During his styling career, Brandon Maxwell has worked with everyone from Edward Enninful and Nicola Formichetti to Inez & Vinoodh and Steven Klein (and, of course, his most famous client and close friend Lady Gaga). With a decade under his belt working with the best, Maxwell broke out his first collection as a designer this September, and those A-listers sat in his front row. The Daily sat down with Maxwell, whose wares are currently on sale at Moda Operandi, to find out how he’s making all of his dreams come true.
You started out as a stylist. How did you land your first gig?
I moved to New York with $10,000, and I knew that wasn’t going to last long. I remember I was eating at my local bodega, at an apartment an hour outside of the city, with quarters that I would carry around in a ziplock bag. I would email every agency and ask them to give me a job. I told them I would do anything. I would sweep the floors if they wanted me to. If they had a stylist that needed a third or even a tenth intern, I wanted to be there. Deborah Afshani finally called and said she needed an assistant the next day, and I’m pretty sure I Googled ‘How to be an assistant’ [laughs]. We just clicked and she really taught me a lot of things.
Who else did you work with?
I did ad jobs working for Edward Enninful, who is one of the smartest, kindest, and funniest people. I was just a second assistant with a fanny pack, but I observed a lot about how he treated people. Then I started working full-time with Nicola Formichetti.
How did you make the leap from the world of styling to design?
Inez & Vinoodh were the ones that sat me down and told me to do this. They gave me my first job when I was going on my own to be a stylist. And Nicola was really the one that sat down with me and helped me plan everything. I remember he sat me down at Milk Studios one September and said, ‘You need to start going out on your own in December. Here’s the plan and here’s what you should do and here’s how I’ll help you.’ And he did. I felt so lucky seeing him three years later at my show.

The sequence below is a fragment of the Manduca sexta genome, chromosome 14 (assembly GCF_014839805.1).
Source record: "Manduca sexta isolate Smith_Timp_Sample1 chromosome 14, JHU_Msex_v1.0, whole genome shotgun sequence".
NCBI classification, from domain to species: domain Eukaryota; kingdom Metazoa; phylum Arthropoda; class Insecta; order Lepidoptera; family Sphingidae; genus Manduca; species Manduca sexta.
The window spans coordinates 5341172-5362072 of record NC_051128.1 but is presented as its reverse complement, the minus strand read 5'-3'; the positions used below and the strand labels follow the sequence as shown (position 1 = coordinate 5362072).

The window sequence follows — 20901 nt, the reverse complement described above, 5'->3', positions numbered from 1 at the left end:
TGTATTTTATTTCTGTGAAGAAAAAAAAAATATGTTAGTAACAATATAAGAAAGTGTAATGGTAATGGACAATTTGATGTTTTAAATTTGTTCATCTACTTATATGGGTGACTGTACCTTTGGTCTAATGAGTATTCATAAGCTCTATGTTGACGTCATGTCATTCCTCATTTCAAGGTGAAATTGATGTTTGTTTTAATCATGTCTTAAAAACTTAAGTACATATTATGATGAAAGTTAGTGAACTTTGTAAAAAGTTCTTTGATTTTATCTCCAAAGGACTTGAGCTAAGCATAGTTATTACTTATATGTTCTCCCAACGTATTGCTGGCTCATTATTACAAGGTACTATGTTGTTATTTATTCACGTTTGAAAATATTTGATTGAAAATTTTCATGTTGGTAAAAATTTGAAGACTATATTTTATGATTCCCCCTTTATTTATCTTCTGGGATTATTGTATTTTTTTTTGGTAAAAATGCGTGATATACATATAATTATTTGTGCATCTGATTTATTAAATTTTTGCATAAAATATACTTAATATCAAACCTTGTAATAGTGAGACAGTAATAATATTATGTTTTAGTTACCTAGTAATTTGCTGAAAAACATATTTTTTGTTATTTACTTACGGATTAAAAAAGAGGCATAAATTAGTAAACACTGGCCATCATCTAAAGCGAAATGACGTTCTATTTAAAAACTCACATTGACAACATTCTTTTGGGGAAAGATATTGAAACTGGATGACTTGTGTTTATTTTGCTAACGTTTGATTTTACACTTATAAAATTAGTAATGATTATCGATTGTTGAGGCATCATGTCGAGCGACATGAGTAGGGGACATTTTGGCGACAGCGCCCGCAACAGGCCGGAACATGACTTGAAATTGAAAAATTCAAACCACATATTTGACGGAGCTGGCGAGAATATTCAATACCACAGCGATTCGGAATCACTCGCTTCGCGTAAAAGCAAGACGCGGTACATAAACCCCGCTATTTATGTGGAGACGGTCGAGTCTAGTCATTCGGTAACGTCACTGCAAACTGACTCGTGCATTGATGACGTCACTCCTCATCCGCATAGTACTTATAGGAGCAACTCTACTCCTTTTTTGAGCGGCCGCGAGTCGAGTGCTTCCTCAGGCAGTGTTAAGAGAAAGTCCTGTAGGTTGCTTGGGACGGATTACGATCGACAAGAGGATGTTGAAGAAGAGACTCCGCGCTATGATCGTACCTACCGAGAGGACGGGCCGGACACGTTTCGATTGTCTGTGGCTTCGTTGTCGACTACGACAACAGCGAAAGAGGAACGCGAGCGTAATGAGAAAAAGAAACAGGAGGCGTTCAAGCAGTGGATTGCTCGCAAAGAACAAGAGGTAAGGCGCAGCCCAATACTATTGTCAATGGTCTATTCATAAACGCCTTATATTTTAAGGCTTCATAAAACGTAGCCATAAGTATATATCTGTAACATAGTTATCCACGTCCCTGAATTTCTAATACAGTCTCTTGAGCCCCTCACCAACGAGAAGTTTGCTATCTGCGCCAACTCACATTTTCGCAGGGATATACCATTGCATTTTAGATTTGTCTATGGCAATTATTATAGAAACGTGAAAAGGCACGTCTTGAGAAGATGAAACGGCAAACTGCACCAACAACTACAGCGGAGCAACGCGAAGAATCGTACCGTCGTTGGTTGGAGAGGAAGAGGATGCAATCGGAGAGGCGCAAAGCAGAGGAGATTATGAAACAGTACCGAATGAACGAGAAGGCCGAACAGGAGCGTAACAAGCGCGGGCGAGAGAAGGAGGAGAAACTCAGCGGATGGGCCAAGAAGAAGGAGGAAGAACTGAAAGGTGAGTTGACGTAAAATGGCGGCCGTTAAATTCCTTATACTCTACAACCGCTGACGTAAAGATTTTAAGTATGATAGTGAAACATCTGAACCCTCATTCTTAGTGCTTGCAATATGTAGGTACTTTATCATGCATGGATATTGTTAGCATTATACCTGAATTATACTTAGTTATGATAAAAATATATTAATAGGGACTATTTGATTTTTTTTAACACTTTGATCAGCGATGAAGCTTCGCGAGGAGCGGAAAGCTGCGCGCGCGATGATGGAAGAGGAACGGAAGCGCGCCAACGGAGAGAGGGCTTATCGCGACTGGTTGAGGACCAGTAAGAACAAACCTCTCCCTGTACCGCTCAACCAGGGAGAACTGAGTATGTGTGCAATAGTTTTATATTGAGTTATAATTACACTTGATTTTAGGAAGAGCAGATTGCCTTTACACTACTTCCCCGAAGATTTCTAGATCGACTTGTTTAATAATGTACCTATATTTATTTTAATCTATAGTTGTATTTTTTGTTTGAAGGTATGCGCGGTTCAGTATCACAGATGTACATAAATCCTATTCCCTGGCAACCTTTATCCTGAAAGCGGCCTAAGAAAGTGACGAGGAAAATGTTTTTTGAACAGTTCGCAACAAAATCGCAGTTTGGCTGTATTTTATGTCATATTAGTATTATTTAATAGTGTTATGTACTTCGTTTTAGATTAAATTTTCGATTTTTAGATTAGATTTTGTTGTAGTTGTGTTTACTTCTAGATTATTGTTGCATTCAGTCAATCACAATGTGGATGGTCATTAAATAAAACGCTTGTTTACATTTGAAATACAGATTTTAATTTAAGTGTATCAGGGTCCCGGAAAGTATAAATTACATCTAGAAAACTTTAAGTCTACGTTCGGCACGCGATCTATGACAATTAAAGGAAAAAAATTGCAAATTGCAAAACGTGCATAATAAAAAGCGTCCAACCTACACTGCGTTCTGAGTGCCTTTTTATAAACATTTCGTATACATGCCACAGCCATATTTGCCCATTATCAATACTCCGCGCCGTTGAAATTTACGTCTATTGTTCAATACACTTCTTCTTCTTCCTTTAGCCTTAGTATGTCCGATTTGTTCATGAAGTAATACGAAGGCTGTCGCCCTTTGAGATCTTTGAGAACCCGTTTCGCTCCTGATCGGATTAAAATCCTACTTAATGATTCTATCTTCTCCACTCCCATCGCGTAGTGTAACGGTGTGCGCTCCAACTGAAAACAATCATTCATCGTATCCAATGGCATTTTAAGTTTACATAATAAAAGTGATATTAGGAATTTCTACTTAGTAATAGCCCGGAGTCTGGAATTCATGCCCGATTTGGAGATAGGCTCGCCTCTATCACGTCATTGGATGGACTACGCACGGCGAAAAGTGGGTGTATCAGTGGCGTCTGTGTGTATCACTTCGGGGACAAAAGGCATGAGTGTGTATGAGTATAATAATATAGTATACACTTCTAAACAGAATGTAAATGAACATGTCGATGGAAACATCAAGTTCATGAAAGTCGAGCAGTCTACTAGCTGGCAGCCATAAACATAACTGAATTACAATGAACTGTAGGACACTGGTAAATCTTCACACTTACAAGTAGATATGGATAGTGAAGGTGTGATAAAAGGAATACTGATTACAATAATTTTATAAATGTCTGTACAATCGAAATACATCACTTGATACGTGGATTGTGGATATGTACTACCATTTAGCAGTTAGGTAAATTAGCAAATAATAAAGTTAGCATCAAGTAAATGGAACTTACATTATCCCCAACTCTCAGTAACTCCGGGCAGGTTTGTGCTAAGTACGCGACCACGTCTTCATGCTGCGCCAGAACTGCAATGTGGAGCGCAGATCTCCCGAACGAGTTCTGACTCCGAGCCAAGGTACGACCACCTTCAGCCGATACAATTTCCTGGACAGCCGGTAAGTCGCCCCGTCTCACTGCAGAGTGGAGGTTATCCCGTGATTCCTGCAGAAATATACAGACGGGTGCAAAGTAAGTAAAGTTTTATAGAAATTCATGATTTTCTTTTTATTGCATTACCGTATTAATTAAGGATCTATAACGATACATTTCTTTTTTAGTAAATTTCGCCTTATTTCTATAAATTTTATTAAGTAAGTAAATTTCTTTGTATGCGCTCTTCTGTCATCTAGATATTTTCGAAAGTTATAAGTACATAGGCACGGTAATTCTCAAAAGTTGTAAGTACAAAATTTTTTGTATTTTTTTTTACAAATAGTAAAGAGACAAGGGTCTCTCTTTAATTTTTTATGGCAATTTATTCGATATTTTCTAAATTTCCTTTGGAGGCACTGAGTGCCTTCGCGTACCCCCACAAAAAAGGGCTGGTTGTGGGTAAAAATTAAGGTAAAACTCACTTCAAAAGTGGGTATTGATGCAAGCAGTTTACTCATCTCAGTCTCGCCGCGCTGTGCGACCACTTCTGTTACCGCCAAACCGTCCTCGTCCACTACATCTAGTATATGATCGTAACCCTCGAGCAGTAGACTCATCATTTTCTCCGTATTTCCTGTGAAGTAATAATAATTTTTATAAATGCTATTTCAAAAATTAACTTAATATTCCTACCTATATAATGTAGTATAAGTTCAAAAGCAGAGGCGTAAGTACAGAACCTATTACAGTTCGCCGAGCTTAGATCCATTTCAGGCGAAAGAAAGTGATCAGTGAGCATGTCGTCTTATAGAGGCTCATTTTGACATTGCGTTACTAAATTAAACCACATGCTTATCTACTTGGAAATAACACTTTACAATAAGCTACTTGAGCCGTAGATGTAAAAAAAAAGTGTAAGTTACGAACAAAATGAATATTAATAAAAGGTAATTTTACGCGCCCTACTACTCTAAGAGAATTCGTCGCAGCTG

What kind of woman did you have in mind for your designs?
I always wanted to create a uniform for women at this price point that could be worn 10 or 20 times. My sister is at that age where she’s going to weddings now. For a young working woman, buying a dress for $1,200 or $1,300 should be something they can get a lot of wear out of. I’m always thinking, ‘What’s a little black dress that has something extra?’
Where is it made?
It’s all handmade in New York. Fit and tailoring is very important to me. I’m sensitive about my waistline and I’m just a boy, so I really tried to think about things that would hover around the woman’s body and give the illusion of smaller legs or a higher behind. Then we worked a lot on structure and eventually arrived on using horse hair, which can be crumpled up and will bounce back. There are pockets in everything except for one pair of pants.
What were your dreams for your first collection?
I’ve worked in this industry for close to a decade, so I knew what it would take. I knew that I wanted to be represented by Karla Otto. That was one of my number-one goals. I wanted Manolo [Blahnik] to do the shoes—that was always my dream—and I wanted to be in the top retailers. All of those things have happened, but it wasn’t overnight, for sure.
What was it like showing a collection for the first time?
What was great about the show for me is that it was quite small. I looked out and pretty much everyone that was there I have a personal relationship with, or it’s someone who’s helped me, or if anyone couldn’t be there I heard from them right before or got a phone call.